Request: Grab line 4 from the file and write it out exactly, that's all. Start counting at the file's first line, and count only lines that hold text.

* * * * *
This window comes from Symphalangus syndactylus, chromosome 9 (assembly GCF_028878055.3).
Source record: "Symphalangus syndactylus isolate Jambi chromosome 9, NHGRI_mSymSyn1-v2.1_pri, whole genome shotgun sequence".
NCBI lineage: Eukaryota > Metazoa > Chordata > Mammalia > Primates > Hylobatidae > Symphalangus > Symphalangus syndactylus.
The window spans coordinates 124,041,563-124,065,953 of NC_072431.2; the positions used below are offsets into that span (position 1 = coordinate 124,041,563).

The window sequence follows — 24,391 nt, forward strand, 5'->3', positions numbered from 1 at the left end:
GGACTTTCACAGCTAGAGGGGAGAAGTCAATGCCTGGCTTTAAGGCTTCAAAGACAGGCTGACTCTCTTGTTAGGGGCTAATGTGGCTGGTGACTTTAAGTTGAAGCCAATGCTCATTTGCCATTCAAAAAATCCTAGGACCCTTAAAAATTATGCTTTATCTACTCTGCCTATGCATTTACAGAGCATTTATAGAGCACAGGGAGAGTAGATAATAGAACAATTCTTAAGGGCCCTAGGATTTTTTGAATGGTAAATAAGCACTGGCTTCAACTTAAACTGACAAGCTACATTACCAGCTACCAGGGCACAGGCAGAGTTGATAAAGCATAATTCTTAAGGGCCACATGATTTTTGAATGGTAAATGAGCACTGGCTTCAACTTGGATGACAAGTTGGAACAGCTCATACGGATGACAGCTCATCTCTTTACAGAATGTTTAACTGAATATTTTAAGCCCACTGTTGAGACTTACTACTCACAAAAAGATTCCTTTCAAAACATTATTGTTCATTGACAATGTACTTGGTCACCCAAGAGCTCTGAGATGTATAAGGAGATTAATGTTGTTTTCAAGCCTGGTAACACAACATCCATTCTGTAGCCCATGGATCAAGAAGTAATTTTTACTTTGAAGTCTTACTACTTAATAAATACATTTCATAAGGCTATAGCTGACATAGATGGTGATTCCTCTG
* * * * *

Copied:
The window spans coordinates 124,041,563-124,065,953 of NC_072431.2; the positions used below are offsets into that span (position 1 = coordinate 124,041,563).